by: Joy Dianne Gumatay
Seven years ago, he was a security guard. Now, he is a garbage scavenger. And he is proud to be one. “Why will I be ashamed of this job if I am earning money? (Bakit ako mahihiya sa trabahong ‘to eh kumikita ako?)”, said Mariano Abuan Jr., 65, of Bay, Laguna.
He used to work as a night shift security guard for Cebuana Lhuillier Pawnshop and Bank of the Philippine Islands (BPI), earning P240 for a 12-hour shift. In early 2005, when the local government unit (LGU) of Los Baños started the strict implementation of the “Anti-Littering and Waste Segregation Program,” he witnessed how garbage scavengers earned P250 pesos for two hours of sorting and picking garbage for selling to junk shops. This made him quit his job and work as a garbage collector in Esguerra Junk shop, the biggest junk shop in Bay, Laguna.
THROUGH THE YEARS
Mang Mariano narrated how Barangay Batong Malake, and Los Baños, Laguna in general, experienced significant changes with the implementation of the Anti-Littering and Waste Segregation Program. According to him, people used to just throw their trashes wherever they wanted to, but now, after being informed about the hazards of improper waste disposal, they became cautious and concerned about their environment.
According to Vella A. Atienza, a science research specialist from the Philippine Council for Agriculture, Forestry and Natural Resources Research Development- Department of Science and Technology (PCARRD-DOST) and an associate project leader of “Enhancing the role of informal sector in solid waste management in Los Baños, Laguna (PSSN-PACAP-ISSWM-LB)”, Los Baños was considered as one of the exemplary municipalities in the Philippines for earnestly practicing solid waste management. Barangay Batong Malake Councilor Allan Leron said that it is indeed obvious that residents of Los Baños have become disciplined with the implementation of the “Anti-Littering and Waste Segregation Program”. They learned to segregate wastes properly and lessen the use of plastics due to its harmful effects to the environment.
Berillo Mulimbayan, 68, a resident of Barangay Batong Malake, witnessed development with the implementation of the Anti-Littering and Waste Segregation Program. According to him, some of the great changes are the frequent collection of wastes by solid waste management personnel and residents’ realization that their trash can be their own treasure. Just like in the case of Mang Mariano, the security guard turned garbage scavenger, who uses biodegradable wastes as composts and collects non-biodegradable wastes to earn money.
Furthermore, Councilor Leron said that malls and food chains lessen their usage of plastics in response to the “Anti-Littering and Waste Segregation Program.” The compliance of private sectors, he said, plays a big part in the strict implementation of this municipal ordinance. In addition, the residents of Barangay Batong Malake in Los Baños adapted the “Tapat Mo, Linis Mo” program. This resulted in clean sidewalks and well-ordered subdivisions. Barangay gardens have also been created from idle and grimy private lands. These are now planted with different kinds of vegetables, and maintained by households near the area. Residents are allowed to harvest the vegetables to earn some money.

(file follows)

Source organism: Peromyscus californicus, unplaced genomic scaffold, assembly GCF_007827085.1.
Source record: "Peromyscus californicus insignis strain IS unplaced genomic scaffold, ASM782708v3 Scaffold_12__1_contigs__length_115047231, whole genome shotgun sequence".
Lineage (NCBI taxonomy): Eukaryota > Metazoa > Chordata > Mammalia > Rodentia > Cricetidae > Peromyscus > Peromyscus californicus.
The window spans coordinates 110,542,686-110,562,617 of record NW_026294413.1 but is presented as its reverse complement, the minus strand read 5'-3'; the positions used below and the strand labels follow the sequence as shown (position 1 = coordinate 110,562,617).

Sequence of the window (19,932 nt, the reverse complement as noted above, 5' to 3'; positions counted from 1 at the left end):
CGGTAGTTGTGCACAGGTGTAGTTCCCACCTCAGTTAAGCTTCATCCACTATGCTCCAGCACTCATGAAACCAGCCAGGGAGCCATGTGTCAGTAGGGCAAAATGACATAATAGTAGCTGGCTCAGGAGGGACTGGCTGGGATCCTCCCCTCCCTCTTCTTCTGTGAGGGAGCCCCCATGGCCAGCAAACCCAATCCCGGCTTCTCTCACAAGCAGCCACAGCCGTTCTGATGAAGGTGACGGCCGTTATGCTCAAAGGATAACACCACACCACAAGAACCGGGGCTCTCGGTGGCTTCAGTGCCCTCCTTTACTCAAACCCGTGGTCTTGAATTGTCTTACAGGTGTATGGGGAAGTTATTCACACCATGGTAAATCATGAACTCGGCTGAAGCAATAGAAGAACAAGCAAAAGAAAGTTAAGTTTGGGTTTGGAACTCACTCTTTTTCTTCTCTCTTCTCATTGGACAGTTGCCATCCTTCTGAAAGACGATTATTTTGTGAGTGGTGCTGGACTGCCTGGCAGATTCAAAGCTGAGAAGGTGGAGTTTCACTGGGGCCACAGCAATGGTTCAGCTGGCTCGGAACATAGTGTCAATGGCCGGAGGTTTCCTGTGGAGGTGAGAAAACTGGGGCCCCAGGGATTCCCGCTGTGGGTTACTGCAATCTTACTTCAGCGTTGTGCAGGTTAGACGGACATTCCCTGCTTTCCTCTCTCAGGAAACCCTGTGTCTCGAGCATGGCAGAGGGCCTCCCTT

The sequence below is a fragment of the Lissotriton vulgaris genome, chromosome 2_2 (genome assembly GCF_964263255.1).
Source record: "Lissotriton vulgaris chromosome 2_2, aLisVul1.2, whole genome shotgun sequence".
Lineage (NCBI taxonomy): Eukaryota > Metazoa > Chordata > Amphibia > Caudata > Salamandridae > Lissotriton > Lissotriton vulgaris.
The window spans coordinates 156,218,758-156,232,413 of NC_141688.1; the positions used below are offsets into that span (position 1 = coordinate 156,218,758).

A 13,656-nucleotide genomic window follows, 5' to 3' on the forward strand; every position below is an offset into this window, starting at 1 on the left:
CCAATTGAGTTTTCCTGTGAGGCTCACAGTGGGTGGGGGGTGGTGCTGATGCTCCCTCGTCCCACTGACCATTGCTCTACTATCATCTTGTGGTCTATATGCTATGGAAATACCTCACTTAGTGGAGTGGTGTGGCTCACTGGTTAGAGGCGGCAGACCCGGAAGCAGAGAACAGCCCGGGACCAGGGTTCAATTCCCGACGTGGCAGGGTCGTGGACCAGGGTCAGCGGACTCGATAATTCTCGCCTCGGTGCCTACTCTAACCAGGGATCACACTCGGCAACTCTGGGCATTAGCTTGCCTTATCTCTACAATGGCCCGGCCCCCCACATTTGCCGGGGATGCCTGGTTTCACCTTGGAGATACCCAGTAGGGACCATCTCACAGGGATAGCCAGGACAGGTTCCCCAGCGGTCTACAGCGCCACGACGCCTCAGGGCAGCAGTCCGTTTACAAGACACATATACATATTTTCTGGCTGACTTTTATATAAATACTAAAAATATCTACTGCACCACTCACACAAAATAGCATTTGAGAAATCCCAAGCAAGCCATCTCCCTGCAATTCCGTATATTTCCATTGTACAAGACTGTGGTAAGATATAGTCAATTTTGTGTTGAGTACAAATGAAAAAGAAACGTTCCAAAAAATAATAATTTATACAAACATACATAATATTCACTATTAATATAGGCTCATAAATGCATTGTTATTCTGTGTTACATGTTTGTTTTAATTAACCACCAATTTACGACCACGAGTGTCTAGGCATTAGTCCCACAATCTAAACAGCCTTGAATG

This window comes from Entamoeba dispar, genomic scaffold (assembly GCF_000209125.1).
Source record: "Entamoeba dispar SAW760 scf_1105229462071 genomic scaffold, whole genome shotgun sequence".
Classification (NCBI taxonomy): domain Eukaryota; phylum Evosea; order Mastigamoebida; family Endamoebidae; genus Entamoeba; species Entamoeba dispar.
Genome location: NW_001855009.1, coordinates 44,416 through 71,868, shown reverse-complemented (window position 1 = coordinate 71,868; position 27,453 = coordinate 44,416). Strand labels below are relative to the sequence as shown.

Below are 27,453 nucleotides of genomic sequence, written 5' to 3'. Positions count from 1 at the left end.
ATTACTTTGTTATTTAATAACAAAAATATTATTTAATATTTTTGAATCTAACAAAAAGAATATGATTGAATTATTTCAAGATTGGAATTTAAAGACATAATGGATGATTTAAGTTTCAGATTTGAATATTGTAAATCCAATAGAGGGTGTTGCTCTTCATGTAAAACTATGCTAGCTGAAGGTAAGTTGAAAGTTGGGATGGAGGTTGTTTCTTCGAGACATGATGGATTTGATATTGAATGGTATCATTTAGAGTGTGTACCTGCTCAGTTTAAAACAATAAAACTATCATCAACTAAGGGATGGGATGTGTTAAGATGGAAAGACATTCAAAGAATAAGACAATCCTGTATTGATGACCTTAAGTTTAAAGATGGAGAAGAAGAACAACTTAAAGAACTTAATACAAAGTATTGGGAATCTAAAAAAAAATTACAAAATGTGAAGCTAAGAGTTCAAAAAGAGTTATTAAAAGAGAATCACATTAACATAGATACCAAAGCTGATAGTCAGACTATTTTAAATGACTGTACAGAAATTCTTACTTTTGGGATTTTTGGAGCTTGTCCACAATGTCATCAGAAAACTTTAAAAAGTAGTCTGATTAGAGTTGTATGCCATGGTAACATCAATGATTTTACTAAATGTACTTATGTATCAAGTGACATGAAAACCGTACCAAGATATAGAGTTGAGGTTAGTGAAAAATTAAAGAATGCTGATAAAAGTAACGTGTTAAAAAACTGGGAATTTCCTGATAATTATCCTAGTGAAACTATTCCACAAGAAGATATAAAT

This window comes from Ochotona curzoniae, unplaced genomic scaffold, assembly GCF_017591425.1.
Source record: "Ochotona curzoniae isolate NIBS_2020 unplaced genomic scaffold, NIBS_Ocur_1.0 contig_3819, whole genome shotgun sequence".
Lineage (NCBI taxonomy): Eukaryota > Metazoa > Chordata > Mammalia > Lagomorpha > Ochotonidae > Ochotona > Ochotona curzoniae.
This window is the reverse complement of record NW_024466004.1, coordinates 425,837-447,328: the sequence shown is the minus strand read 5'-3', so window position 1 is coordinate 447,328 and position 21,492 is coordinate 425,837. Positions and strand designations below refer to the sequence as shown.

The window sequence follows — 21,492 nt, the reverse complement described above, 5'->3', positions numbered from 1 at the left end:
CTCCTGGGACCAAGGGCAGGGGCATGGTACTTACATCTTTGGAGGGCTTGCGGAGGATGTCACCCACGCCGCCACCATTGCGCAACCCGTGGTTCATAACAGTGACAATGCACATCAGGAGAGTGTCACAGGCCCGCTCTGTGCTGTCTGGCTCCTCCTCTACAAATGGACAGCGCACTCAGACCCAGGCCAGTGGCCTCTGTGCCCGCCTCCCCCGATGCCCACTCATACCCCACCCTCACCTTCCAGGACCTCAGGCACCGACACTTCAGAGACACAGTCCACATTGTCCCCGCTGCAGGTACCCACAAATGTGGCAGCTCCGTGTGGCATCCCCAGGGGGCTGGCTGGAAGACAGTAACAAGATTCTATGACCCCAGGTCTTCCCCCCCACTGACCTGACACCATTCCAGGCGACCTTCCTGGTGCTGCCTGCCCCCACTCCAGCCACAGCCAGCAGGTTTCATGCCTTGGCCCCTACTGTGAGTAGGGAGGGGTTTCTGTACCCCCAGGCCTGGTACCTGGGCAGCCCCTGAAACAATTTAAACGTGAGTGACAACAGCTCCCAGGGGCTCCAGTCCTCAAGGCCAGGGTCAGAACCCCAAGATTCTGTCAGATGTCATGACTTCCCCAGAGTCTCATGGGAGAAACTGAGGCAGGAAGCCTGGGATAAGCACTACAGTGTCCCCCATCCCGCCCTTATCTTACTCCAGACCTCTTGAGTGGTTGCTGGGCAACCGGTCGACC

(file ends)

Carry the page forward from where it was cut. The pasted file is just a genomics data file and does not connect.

Likewise, the municipality experienced less health problems caused by improperly disposed wastes and lesser flooding along the highways which are after caused by plastics that clogged drainage canals. Support for waste pickers in Los Baños, Laguna has been strengthened through the formation of the Los Baños Solid Waste Organization (LB-SWO). The members of this organization are waste pickers considered as “official waste collectors” of the community. They are given skills training, working capital, uniforms and pedicabs for trading wastes. This project is made possible by the Philippine-Australia Community Assistance Program (PACAP) and funded by the Australian Agency for International Agency (AusAID) during its first year. Nowadays, the municipality is funding this program.
The Anti-Littering and Waste Segregation Program is based on a Los Baños municipal ordinance during the time of former Los Baños Mayor and now Laguna Vice-Governor Caesar Perez. It was formulated as a response to the Republic Act (R.A.) 9003 also known as the Ecological Solid Waste Management Act of 2001. This ordinance obliges inhabitants to segregate wastes. It also commands barangay officials to schedule regular garbage collection and to penalize those who will not comply with the guidelines.
Dr. Atienza mentioned that one of the reasons for the strict implementation of solid waste management in Los Baños, Laguna is the transformation of Mount Makiling from being one of the tourist spots in Laguna to becoming the area’s garbage dump.
IN THE PURSUIT OF ORDER
Councilor Leron strongly encourages other communities to adapt the “Anti-Littering and Waste Segregation Program” because he believes that it will contribute a lot to national development.
Of late, however, the Anti-Littering and Waste Segregation Program is not being implemented strictly in Barangay Batong Malake. According to Councilor Allan Leron, this is due to lack of funds and support from the government.
The reinstatement of the Task Force Kalinisan – those officials who keep an eye on residents to assure that every one adhere to the “Anti-Littering and Waste Segregation Program” – and strengthening solid waste management campaigns through seminars are some of the suggested solutions of Councilor Leron to this problem.